LAHORE Continuation of the present setup with the support of the remaining allies of the PPP, including the MQM, or some new ones as the PML-Q, the change of government on account of the PPPs failure to maintain its majority in the National Assembly, or fresh elections are the three possible scenarios the country may have to wade through after the JUI (F)s decision to quit the coalition- and insistence to stick to it.
Each option has its own pros and cons and political parties on both sides of the divide are trying to exploit the situation to their benefit.
And at a time when expediency is preferred to principles and when parties take decisions on instructions coming from somewhere else, it is hard to say whether the ruling party will succeed in keeping its remaining supporters with it.
Contacts are being made by the PPP leaders with the 'estranged friends to woo them back to the coalitions fold, but so far, it has received no positive response.
The PML-Q and the MQM are in a position to play a decisive role about the fate of the ruling PPP.
The PML-Q, with over 50 seats in the National Assembly, can help the government (which has only 125 seats of its own in a house of 342) stay afloat even if all other allies of the PPP say goodbye.
But the PML-Qs support will be available only against a very heavy political price, and that too if the party agrees to lend support.
There are differences in the PML-Q on whether it should join hands with the PPP at all.
Some senior leaders are of the view that cooperation with the PPP will be bad bargain in the long run.
If the remaining allies part ways with the PPP and the PML-Q also doesnt join hands, the prime minister will lose majority in the National Assembly.
However, the president can give him a breathing space by not calling upon him to prove his majority, which is a constitutional requirement in such situations.
The opponents, in such an eventuality, will have to move courts which will be a lengthy process.
In case the government falls, the opposition parties can bring in their own prime minister but it will be possible only if they all stay united.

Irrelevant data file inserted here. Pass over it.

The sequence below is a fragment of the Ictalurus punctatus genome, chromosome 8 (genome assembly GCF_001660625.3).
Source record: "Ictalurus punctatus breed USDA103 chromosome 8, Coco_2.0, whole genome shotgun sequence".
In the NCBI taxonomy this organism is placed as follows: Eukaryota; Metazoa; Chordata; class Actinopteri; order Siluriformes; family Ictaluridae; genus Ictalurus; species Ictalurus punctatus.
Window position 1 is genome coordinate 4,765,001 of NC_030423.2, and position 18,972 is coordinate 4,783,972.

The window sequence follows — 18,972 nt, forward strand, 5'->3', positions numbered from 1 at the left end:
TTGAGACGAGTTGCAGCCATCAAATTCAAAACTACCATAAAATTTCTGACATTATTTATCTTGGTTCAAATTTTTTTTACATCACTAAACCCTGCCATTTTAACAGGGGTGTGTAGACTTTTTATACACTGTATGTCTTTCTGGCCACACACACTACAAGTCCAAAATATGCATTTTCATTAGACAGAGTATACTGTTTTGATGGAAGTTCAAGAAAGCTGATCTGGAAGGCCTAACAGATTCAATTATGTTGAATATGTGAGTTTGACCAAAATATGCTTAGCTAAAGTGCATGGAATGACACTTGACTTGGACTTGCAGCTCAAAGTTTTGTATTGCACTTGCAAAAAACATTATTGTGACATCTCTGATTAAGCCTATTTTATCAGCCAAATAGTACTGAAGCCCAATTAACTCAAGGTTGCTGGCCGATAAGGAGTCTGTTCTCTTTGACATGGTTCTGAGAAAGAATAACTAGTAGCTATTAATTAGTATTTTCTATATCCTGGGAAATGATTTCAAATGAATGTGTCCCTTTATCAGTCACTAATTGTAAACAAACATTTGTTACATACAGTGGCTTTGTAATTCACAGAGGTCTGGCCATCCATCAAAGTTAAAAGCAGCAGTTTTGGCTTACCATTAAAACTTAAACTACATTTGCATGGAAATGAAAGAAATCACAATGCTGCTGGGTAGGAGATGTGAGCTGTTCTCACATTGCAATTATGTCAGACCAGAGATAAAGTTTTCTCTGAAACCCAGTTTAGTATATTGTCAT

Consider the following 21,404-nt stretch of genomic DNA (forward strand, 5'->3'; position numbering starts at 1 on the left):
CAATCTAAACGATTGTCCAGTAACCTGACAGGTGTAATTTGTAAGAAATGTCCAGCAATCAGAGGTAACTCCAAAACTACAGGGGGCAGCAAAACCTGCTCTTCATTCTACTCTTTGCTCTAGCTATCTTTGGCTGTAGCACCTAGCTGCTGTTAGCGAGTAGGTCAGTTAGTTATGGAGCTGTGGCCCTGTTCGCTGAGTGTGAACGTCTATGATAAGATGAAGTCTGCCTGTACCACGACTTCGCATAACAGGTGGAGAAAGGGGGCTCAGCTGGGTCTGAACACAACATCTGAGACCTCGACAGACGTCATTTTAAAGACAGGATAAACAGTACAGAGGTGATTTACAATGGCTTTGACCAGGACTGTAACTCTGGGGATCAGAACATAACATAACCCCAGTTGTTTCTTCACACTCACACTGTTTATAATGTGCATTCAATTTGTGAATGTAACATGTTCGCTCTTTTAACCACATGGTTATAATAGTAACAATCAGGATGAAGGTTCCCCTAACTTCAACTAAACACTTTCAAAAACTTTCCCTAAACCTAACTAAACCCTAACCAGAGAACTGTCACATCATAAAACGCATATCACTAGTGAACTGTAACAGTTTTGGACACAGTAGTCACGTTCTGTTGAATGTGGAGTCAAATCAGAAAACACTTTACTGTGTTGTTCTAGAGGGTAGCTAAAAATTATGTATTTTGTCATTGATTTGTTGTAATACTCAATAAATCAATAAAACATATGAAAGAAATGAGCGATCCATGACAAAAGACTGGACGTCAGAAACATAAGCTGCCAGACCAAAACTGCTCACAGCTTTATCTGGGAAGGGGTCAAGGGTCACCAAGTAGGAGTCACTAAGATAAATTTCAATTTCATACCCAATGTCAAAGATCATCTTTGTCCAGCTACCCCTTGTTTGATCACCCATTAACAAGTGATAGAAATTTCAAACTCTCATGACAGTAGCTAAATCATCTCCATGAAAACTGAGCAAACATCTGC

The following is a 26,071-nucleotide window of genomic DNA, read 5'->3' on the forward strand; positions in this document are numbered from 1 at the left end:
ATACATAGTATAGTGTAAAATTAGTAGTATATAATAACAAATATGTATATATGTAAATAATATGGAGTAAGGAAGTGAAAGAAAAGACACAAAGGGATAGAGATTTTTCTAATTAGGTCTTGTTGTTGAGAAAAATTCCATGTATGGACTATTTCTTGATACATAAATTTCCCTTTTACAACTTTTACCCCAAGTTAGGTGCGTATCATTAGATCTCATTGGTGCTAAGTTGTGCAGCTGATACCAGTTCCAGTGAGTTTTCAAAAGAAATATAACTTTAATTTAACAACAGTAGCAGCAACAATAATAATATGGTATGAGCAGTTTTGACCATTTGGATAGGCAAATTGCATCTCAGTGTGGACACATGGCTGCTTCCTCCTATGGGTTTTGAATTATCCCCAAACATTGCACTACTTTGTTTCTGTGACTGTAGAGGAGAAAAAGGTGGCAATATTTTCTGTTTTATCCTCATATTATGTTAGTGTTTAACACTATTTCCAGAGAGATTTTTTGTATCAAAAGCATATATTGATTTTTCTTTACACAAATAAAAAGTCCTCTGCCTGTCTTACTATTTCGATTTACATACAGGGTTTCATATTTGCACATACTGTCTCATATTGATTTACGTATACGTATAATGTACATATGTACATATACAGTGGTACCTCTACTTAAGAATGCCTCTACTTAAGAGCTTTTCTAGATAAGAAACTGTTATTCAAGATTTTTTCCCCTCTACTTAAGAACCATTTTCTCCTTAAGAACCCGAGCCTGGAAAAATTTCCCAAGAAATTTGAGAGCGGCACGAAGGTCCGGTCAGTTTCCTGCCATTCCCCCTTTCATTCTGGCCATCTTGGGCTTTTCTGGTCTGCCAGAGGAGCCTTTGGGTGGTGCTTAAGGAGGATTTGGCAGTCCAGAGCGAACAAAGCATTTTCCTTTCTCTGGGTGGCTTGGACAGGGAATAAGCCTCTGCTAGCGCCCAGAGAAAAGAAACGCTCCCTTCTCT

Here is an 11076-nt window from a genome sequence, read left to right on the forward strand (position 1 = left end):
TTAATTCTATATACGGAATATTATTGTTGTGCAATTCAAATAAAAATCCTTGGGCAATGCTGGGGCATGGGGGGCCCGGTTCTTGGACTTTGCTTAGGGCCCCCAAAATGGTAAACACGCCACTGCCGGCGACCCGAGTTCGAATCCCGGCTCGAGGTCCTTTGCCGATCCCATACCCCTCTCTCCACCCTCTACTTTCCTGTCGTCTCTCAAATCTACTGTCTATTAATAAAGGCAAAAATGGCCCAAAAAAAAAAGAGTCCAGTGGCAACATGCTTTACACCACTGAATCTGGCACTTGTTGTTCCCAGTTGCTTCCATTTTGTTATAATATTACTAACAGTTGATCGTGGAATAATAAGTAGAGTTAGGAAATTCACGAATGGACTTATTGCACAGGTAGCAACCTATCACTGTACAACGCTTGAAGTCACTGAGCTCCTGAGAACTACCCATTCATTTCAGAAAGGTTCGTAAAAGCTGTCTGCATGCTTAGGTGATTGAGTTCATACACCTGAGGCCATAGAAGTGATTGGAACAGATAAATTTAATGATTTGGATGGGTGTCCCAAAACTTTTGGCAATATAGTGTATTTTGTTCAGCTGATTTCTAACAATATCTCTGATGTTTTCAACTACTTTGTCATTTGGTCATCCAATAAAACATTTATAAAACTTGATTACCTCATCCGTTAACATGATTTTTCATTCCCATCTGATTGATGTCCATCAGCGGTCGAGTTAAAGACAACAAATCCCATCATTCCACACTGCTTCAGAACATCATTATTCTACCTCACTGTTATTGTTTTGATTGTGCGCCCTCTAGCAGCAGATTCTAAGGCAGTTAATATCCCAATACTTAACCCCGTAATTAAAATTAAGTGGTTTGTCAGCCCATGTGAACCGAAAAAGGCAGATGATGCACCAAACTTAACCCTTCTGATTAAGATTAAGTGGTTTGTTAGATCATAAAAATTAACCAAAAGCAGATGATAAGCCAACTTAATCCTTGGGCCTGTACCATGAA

And unity among so many parties and groups of diverse opinions is just not possible.
The PML-N is not interested in playing any role in the ouster of Prime Minister Gilani, with whom the leadership has far better relations than with President Zardari.
Knowledgeable people in the party think that there will be no change at the Centre or in Punjab, and thus the party will continue to work as usual.
As for the option of fresh elections, most of the parties are opposed to it in view of the prevailing situation, no matter what their public pronouncements.
The key for exercising this option lies with the prime minister.
Under the Constitution, its the prime minister who can advise the president to dissolve the National Assembly.
The president is bound to act on the advice within 48 hours, or the house will stand dissolved automatically thereafter.
But then under the amended Constitution, it is for the president to set a date for the new polls which should not be later than 90 days of the dissolution of the National Assembly - and set up a caretaker cabinet.
The president can appoint anybody of his choice in the caretaker setup.
And history bears testimony that the caretaker governments have been influencing the election results.
Suppose the elections are held and a party other than the PPP wins majority seats, the new setup will have to work with the incumbent president till he serves out his term, or is removed through impeachment, which is quite difficult as two thirds majority of the National Assembly and the Senate is required for the purpose.
Many say that the present situation is not conducive for fresh elections because millions of flood-victims will not be able to take part in the process as they are still busy trying to find shelters for theirs families.
Others say that when even local elections cannot be held, how can the general elections be possible.
The situation will become clear in the near future.

This news was published in The Nation newspaper. Read complete newspaper of 16-Dec-2010 here.